vinyl collecting ( and surrounding planetary atmosphere )

Discussion on new albums, developing listening skills, critical listening to others' work, as well as TOMB members' MP3 links, online recording critiques

Moderator: cgarges

Post Reply
User avatar
carpal tunnel
Posts: 1739
Joined: Tue Jun 01, 2004 5:47 pm
Location: sf bay area

Re: vinyl collecting ( and surrounding planetary atmosphere )

Post by shedshrine » Wed Jan 13, 2021 9:25 pm

Happy New Year. I’m sure there are some silver linings in all of this.

time for a ramble.

Thanks jimjazzdad. Lucky for you I couldn't trim down the polka soundbites to under 10 seconds. They were just too good. :)


I deleted the Holdworth review I just posted that was right here for a bit because it was crap. I’ll try again at some point. I love the guy. Followed his bliss, damn the torpedos.

Ugh. I have a hard time with reviews, writing them I mean. I appreciate good ones, but at a certain level, i either like something or I don’t. It's really a personal thing. And of course that really has absolutely no bearing on whether you should like it. I don’t want anything to do with anything that smacks of the responsibility of portending to be a taste maker, or the judge of someone’s art (or artistic commmerce ha!) beyond my own discernment.

Clapton wanted to call one of his albums "the greatest guitar player in the world..there's one in every crowd". You get to a certain level, and it's just a matter of taste, of style. Some styles are popular, some connect with you, some not so much. Who am I to judge their talent, their intent.
"I can't wait for my album to drop so I can find out what I wrote" said Dylan, or something like that.

Some reviewers are amazing. They can bring in Greek deity references and visceral analogies galore and you actually get ‘a’ image of the aural experience you may find.
And VVV does great succint one or two liner reviews that cut to the chase.

In my estimation, to write a good one, where you can be as empirically objective as much as is humanly possible, where the truth you are expressing is so self evident, you really can't hurt the artist's feelings because it's such an honest critique that you are arguably helping them see what needs to be seen, and at the same time you are truly helping your brothers and sisters find more good music from the source, the muse, the connection that we all seek. I guess the trick is to review awesome albums, ha!


I’m sitting here listening to Chet Baker. My 17 year old daughter, who is a big K-Pop fan, also happens to be currently digging Billie “Lady Day” Holiday, and more recently Chet Baker.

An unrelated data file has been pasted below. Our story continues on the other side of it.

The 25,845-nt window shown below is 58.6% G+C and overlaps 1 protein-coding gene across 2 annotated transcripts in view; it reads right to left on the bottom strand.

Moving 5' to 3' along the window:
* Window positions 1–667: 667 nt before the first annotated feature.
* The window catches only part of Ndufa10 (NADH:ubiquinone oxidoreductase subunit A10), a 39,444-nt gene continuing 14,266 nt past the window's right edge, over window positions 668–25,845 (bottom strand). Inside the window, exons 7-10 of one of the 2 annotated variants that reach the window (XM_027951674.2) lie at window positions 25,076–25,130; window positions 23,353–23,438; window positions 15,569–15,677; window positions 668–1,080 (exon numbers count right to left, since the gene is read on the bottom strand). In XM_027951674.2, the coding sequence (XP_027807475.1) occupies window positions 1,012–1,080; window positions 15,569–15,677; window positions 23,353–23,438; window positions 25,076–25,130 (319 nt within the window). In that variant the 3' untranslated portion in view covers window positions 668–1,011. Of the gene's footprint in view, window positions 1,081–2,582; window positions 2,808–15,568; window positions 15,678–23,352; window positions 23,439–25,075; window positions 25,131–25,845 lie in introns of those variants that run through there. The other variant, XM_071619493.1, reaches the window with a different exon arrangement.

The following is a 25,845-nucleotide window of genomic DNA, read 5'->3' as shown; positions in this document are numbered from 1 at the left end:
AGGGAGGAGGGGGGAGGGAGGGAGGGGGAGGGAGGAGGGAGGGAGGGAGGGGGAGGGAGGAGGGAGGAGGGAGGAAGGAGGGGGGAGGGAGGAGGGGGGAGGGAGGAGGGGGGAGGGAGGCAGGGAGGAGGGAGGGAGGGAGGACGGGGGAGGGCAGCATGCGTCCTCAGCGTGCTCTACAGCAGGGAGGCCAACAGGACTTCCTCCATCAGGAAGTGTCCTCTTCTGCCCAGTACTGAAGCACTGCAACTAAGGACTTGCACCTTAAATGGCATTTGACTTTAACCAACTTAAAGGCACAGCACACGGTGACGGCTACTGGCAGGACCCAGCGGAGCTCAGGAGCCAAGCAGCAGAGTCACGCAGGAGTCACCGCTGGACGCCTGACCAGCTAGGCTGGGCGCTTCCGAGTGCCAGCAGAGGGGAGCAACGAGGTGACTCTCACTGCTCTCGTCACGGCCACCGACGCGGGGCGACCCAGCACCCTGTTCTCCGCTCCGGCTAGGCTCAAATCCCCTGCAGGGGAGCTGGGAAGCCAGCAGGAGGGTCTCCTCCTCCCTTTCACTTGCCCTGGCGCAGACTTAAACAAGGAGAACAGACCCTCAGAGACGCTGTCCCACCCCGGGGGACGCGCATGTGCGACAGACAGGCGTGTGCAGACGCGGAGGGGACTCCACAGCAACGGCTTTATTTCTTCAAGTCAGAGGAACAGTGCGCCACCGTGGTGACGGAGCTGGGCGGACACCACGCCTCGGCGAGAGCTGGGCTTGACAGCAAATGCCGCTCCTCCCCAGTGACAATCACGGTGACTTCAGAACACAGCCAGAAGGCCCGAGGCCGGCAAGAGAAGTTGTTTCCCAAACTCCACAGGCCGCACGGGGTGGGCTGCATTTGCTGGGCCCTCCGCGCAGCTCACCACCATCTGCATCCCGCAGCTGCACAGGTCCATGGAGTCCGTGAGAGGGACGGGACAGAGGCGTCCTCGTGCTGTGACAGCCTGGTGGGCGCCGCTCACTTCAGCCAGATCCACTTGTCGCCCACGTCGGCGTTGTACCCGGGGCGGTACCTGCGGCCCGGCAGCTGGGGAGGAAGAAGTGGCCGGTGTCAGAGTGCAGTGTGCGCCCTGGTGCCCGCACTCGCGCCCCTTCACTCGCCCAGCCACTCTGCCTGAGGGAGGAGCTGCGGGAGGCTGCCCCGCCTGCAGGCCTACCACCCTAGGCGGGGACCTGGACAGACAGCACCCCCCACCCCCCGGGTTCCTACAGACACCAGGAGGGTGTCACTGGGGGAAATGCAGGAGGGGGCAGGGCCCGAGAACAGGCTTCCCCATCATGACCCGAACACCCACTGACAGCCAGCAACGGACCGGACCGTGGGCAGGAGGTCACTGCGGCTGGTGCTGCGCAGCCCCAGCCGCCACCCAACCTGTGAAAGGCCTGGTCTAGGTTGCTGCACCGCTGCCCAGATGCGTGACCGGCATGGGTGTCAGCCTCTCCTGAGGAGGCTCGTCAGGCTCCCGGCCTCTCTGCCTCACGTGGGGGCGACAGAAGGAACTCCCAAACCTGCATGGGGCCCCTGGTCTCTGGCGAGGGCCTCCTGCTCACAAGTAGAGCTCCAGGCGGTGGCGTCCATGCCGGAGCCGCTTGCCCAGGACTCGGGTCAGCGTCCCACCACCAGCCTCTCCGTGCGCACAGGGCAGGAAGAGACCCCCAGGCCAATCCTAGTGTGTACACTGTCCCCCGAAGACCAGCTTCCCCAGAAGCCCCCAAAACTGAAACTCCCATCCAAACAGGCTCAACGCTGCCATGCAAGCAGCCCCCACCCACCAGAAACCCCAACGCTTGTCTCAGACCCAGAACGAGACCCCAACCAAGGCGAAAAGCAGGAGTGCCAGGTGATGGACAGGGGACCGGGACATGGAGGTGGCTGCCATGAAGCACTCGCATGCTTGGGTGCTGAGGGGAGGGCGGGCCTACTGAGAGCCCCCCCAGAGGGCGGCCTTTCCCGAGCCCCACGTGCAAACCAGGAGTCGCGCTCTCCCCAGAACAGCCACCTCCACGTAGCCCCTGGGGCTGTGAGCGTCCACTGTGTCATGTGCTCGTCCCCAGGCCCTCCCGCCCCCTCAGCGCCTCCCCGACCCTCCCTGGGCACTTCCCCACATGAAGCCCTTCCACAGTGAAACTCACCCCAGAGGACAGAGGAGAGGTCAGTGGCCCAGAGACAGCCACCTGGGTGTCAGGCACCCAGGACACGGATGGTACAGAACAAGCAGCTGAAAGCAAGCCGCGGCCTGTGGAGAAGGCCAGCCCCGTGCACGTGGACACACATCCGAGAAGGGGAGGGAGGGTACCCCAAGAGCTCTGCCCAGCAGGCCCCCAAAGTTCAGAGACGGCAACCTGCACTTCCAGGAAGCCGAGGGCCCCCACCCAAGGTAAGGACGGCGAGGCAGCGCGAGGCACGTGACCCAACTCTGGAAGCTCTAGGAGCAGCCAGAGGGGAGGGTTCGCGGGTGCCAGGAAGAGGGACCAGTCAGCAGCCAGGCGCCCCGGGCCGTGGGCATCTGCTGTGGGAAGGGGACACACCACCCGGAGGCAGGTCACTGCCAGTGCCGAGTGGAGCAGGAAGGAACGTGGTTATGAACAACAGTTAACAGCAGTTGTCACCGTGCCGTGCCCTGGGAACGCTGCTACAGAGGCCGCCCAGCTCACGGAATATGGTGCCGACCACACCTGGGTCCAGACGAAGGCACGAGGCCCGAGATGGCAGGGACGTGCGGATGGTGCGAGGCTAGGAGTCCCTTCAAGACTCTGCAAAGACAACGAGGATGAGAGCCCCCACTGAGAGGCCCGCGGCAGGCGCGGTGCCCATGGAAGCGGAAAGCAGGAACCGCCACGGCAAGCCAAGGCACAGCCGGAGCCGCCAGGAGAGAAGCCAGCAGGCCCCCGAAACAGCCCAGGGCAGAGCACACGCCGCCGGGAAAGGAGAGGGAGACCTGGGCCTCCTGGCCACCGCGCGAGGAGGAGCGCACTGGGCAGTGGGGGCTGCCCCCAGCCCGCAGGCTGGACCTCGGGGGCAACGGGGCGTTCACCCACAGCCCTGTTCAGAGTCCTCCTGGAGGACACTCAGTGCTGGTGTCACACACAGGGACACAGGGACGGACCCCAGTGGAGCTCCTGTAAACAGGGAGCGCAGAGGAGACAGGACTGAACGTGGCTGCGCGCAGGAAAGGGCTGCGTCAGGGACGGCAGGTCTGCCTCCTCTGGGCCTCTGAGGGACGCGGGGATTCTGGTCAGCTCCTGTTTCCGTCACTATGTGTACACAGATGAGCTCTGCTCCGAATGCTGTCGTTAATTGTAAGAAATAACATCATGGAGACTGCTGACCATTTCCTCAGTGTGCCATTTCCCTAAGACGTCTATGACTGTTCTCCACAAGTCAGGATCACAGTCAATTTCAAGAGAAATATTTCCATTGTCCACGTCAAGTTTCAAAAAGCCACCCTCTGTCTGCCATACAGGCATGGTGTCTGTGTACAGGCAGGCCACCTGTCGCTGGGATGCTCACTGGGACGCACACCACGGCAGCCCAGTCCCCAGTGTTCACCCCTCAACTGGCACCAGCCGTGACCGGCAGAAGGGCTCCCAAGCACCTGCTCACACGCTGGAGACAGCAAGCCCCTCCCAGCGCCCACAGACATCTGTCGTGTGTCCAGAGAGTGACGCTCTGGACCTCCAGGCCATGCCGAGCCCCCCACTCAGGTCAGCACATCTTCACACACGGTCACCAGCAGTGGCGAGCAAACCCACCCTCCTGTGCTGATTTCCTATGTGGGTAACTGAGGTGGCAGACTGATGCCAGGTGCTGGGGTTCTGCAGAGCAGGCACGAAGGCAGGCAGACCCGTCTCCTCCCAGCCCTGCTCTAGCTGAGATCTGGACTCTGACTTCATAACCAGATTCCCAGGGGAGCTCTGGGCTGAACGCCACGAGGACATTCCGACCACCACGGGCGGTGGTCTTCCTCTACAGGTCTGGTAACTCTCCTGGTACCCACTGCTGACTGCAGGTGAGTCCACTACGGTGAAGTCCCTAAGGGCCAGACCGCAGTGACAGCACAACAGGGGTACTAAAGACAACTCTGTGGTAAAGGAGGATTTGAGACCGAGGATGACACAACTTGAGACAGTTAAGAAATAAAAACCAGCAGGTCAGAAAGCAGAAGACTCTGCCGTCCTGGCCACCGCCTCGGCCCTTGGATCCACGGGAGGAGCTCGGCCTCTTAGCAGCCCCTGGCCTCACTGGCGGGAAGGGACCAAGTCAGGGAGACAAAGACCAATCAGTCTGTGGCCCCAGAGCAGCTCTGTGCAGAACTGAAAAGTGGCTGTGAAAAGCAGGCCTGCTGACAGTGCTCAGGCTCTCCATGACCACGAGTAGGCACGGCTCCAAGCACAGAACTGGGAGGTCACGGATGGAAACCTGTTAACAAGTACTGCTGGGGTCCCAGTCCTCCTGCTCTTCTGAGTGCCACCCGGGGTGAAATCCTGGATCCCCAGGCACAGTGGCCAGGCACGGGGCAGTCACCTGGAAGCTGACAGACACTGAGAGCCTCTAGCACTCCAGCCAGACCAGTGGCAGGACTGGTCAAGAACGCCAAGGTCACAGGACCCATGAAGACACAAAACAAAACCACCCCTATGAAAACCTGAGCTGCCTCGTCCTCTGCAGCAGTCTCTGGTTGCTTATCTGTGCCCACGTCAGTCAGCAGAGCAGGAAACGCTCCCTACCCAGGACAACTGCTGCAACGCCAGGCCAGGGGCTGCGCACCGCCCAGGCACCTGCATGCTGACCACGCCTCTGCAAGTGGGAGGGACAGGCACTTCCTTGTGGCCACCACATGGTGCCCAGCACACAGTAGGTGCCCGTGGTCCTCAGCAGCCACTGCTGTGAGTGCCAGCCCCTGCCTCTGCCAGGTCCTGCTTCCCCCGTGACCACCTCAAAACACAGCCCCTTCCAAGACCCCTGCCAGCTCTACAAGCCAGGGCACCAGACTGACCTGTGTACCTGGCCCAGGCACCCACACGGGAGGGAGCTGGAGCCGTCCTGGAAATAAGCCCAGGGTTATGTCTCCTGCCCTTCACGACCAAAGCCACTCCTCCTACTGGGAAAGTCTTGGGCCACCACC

The Chetness I’m listiening to is from a Spotify playlist. I’m sure many of you have gotten to this place long ago, but I am listening more and more to this format, and while I know that it isn’t exactly the way to artistic reimbursement nirvana, it has proven such a beautiful way to get new music into my ears. And sure, stuff I find that I love I’ll seek out on vinyl, but for just general listening there’s no turning back.

The audio connoisseur in me thought it lame that Spotify calls their best sound quality “extreme fidelity’ yet it wasn’t even lossless, but rather streamed at 320kbps. Regardless, it sounds pretty darn good.

The playlist function..albums are awesome, but sometimes an artist just works better for me when I get to what for me is the wheat of the matter, And I just don’t have the time to listen through 10 million artists catalogs to savor and mull over to choose which songs I dig the most and would want to compile for repeated enjoyment.


Vinyl is awesome, and when I started collecting in earnest in 2012 I was seriously thinking I would get every song that I’ve ever liked on vinyl, one hit wonders, classic rock icons, jazz greats, avante garde gems, every funky record known to man…

When I got up past the 2500 lp mark, I re-assessed my initial intent. Y’know, maybe I really don’t need to have every song I’ve ever taken a shine to on vinyl.

I was in the Last Record Store in Santa Rosa last weekend talking with Hoyt,
I told him jokingly that I was glad when I came in and didn’t find anything. and also noticing that wow, there are a hell of a lot more people into vinyl now.
He said you must be glad you got all the records you wanted before vinyl got more popular.

I have sold back a bunch to them for store credit, and just chip away at that reserve when I find something “special”.

Post Reply

Who is online

Users browsing this forum: No registered users and 5 guests